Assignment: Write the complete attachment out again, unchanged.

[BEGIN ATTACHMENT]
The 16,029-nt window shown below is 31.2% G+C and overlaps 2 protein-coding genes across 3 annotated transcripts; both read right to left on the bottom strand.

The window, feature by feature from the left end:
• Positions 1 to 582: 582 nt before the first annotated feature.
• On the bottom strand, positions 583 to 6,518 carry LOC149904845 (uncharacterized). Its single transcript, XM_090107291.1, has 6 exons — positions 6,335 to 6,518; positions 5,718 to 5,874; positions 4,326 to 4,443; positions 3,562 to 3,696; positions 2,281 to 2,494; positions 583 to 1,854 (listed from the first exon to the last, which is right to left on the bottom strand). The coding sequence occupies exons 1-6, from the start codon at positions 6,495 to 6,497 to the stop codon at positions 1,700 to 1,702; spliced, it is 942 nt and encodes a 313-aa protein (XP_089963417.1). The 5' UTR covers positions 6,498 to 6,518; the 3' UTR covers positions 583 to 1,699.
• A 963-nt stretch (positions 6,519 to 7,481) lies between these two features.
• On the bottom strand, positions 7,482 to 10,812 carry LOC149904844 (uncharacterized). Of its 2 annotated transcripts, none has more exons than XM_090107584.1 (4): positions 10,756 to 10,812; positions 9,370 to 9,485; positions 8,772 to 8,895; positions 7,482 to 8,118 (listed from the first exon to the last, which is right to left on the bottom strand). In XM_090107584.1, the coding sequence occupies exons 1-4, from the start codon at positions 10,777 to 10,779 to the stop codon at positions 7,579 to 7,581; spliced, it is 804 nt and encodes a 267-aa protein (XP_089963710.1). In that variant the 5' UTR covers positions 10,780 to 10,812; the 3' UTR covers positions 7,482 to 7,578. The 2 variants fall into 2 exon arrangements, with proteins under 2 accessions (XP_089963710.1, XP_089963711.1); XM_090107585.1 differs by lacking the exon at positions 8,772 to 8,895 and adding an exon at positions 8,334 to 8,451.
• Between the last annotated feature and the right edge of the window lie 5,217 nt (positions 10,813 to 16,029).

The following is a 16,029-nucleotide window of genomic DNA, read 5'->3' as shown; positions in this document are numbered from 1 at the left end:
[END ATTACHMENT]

The 16,029-nt window shown below is 31.2% G+C and overlaps 2 protein-coding genes across 3 annotated transcripts; both read right to left on the bottom strand.

The window, feature by feature from the left end:
• Positions 1 to 582: 582 nt before the first annotated feature.
• On the bottom strand, positions 583 to 6,518 carry LOC149904845 (uncharacterized). Its single transcript, XM_090107291.1, has 6 exons — positions 6,335 to 6,518; positions 5,718 to 5,874; positions 4,326 to 4,443; positions 3,562 to 3,696; positions 2,281 to 2,494; positions 583 to 1,854 (listed from the first exon to the last, which is right to left on the bottom strand). The coding sequence occupies exons 1-6, from the start codon at positions 6,495 to 6,497 to the stop codon at positions 1,700 to 1,702; spliced, it is 942 nt and encodes a 313-aa protein (XP_089963417.1). The 5' UTR covers positions 6,498 to 6,518; the 3' UTR covers positions 583 to 1,699.
• A 963-nt stretch (positions 6,519 to 7,481) lies between these two features.
• On the bottom strand, positions 7,482 to 10,812 carry LOC149904844 (uncharacterized). Of its 2 annotated transcripts, none has more exons than XM_090107584.1 (4): positions 10,756 to 10,812; positions 9,370 to 9,485; positions 8,772 to 8,895; positions 7,482 to 8,118 (listed from the first exon to the last, which is right to left on the bottom strand). In XM_090107584.1, the coding sequence occupies exons 1-4, from the start codon at positions 10,777 to 10,779 to the stop codon at positions 7,579 to 7,581; spliced, it is 804 nt and encodes a 267-aa protein (XP_089963710.1). In that variant the 5' UTR covers positions 10,780 to 10,812; the 3' UTR covers positions 7,482 to 7,578. The 2 variants fall into 2 exon arrangements, with proteins under 2 accessions (XP_089963710.1, XP_089963711.1); XM_090107585.1 differs by lacking the exon at positions 8,772 to 8,895 and adding an exon at positions 8,334 to 8,451.
• Between the last annotated feature and the right edge of the window lie 5,217 nt (positions 10,813 to 16,029).

The following is a 16,029-nucleotide window of genomic DNA, read 5'->3' as shown; positions in this document are numbered from 1 at the left end: